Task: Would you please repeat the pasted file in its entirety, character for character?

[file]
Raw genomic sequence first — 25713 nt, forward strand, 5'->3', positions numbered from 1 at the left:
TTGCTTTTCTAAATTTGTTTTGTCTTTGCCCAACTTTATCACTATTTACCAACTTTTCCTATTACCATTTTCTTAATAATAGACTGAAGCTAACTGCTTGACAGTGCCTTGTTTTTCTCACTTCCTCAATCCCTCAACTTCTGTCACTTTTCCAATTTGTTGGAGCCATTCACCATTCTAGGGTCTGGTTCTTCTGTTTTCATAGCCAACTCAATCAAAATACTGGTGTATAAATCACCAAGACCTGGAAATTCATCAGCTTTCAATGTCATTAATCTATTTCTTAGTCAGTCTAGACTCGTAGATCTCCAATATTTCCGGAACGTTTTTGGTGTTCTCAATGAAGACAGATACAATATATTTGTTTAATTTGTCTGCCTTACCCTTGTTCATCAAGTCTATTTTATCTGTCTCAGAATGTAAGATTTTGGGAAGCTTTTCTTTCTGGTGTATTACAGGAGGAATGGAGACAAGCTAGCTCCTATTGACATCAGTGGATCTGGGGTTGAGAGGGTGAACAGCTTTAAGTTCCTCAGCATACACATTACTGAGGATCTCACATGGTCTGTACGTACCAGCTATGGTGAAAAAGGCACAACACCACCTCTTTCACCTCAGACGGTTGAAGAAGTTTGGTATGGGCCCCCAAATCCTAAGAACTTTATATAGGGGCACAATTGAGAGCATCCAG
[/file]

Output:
Raw genomic sequence first — 25713 nt, forward strand, 5'->3', positions numbered from 1 at the left:
TTGCTTTTCTAAATTTGTTTTGTCTTTGCCCAACTTTATCACTATTTACCAACTTTTCCTATTACCATTTTCTTAATAATAGACTGAAGCTAACTGCTTGACAGTGCCTTGTTTTTCTCACTTCCTCAATCCCTCAACTTCTGTCACTTTTCCAATTTGTTGGAGCCATTCACCATTCTAGGGTCTGGTTCTTCTGTTTTCATAGCCAACTCAATCAAAATACTGGTGTATAAATCACCAAGACCTGGAAATTCATCAGCTTTCAATGTCATTAATCTATTTCTTAGTCAGTCTAGACTCGTAGATCTCCAATATTTCCGGAACGTTTTTGGTGTTCTCAATGAAGACAGATACAATATATTTGTTTAATTTGTCTGCCTTACCCTTGTTCATCAAGTCTATTTTATCTGTCTCAGAATGTAAGATTTTGGGAAGCTTTTCTTTCTGGTGTATTACAGGAGGAATGGAGACAAGCTAGCTCCTATTGACATCAGTGGATCTGGGGTTGAGAGGGTGAACAGCTTTAAGTTCCTCAGCATACACATTACTGAGGATCTCACATGGTCTGTACGTACCAGCTATGGTGAAAAAGGCACAACACCACCTCTTTCACCTCAGACGGTTGAAGAAGTTTGGTATGGGCCCCCAAATCCTAAGAACTTTATATAGGGGCACAATTGAGAGCATCCAG